(College d'enseignement général et professionnel, "college
of general and professional education"), a form of post-secondary
education specific to the Quebec
education system that is required in order to continue onto
university (unless one applies as a 'mature' student, meaning 21
years of age or over, and out of the educational system for at
least 2 years), or to learn a trade. In Ontario, British
Columbia and Alberta, there are also institutions which are designated
university colleges, as they only
grant under-graduate degrees.
This is to differentiate
between universities, which have both under-graduate and graduate
programs and those that do not. In contrast to usage in the United
States, there is a strong distinction between "college" and
"university" in Canada. In conversation, one specifically would say
either "They are going to university" (i.e., studying for a three-
or four-year degree at a university) or "They are going to college"
(suggesting a technical or career college).
Military College of Canada, a full-fledged degree-granting university, does
not follow the naming convention used by the rest of the country,
nor does its sister school Royal
Military College Saint-Jean or the now closed Royal Roads
The term "college" also applies to distinct entities within a
university (usually referred to as "federated colleges
" or "affiliated
colleges"),to the residential colleges in the United Kingdom. These
colleges act independently, but in affiliation or federation with
the university that actually grants the degrees. For example, Trinity
College was once an independent institution, but later
became federated with the University of Toronto, and is now one of its residential colleges.
case of Memorial University of
Newfoundland, located in St.
John's, the Corner
Brook campus is called Sir Wilfred
Occasionally, "college" refers to a subject
specific faculty within a university that, while distinct, are
Education, College of Medicine, College of Dentistry, among
There are also universities referred to as art colleges, empowered
to grant academic degrees of BFA, Bdes, MFA, Mdes and sometimes
collaborative PhD degrees. Some of them have "university" in their name
(Nova Scotia College of Art and Design
University and Emily
Carr University of Art and Design) and others do not (Ontario
College of Art & Design).
In a number of Canadian cities, many government-run secondary
schools are called "collegiates" or "collegiate institutes" (C.I.),
a complicated form of the word "college" which avoids the usual
"post-secondary" connotation. This is because these secondary
schools have traditionally focused on academic, rather than
vocational, subjects and ability levels (for example, collegiates
offered Latin while vocational schools offered technical courses).
private secondary schools in Toronto (such as Upper Canada
College) choose to use the word "college" in their
Some secondary schools elsewhere in the
country, particularly ones within the separate school
system, may also use the
word "college" or "collegiate" in their names.
A small number of the oldest professional associations use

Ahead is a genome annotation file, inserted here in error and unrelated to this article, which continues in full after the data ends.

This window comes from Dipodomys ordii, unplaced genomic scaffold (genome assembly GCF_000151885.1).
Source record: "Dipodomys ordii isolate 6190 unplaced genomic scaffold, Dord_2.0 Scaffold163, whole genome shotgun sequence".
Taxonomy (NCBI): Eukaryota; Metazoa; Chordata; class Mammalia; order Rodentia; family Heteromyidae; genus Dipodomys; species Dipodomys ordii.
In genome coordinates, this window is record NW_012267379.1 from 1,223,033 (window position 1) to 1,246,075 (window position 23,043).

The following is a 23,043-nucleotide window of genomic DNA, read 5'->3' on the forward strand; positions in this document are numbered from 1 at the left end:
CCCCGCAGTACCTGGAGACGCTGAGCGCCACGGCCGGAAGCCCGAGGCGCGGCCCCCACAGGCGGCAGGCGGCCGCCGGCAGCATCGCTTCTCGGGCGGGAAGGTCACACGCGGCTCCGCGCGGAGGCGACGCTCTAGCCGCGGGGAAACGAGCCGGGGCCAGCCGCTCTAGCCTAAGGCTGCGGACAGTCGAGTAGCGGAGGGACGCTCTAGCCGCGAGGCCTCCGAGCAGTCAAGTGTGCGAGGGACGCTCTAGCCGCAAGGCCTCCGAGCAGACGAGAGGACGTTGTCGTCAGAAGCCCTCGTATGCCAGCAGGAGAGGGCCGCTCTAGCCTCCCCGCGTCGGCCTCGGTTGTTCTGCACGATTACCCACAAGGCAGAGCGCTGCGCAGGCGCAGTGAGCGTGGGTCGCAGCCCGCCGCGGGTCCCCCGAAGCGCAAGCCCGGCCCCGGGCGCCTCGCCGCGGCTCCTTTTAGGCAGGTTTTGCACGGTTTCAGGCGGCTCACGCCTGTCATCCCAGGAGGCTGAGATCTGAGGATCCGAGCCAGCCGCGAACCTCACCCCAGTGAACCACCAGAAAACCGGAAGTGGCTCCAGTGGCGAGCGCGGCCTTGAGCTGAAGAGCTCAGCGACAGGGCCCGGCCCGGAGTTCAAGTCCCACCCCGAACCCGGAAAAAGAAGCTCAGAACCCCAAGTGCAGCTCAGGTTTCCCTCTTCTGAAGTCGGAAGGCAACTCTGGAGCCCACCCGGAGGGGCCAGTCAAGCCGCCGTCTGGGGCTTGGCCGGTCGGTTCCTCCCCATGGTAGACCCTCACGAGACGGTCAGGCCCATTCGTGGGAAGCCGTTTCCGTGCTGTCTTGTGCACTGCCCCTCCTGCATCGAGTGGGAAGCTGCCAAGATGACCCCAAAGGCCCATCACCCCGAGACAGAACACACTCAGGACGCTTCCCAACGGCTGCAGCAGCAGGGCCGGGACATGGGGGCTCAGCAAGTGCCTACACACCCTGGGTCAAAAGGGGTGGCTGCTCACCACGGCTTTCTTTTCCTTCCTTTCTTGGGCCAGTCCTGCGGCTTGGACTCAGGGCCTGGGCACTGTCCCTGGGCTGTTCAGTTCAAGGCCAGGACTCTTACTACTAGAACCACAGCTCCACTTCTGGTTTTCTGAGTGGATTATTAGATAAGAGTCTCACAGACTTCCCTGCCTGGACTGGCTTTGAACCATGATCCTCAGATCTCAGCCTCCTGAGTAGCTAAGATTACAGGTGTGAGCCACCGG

"college" in the name in the British sense, such as the Royal College
of Physicians and Surgeons of Canada
Ireland, the term "college" is usually limited to an
institution of tertiary
education, but the term is quite generic within this
University students often say they attend "college"
rather than "university", with the term college being more popular
in wider society. This is possibly due to the fact that, until
1989, no university provided teaching or research directly.
these were offered by a constituent college of the university, in
the case of the National
University of Ireland and University of Dublin — or at least in strict legal terms.
are many secondary education
institutions that use the word college. Many secondary schools,
formerly known as technical colleges, were renamed as community
colleges. These are secondary institutions in contrast to the
American community college
state's only ancient university,
of Dublin, is really English in its origins and, until
recently, its outlook. Created during the reign of Elizabeth I, it is modelled on the
universities of Cambridge and Oxford. However, only one constituent
college was ever founded, hence the curious position of
College, Dublin today.
For a time, degrees in Dublin Institute of
were also conferred by the university. However, that
institution now has its own degree awarding powers and is
considering applying for full university status.
Among more modern foundations, the National University of
, founded in 1908, consisted of constituent colleges and
recognised colleges until 1997. The former are now referred to as
— institutions that are
essentially universities in their own right. The National
University can trace its existence back to 1850 and the creation of
the Queen's University
and the creation of the Catholic University of
in 1854. From 1880, the degree awarding roles of
these two universities was taken over by the Royal University of
Ireland, which remained until the creation of the National
University in 1908 and the Queen's University Belfast.
state's two new universities Dublin City University and University of Limerick were initially National Institute for
Higher Education institutions.
offered university level academic
from the start of
their existence and were awarded university status in 1989 in
recognition of this. These two universities now follow the general
trend of universities having associated colleges offering their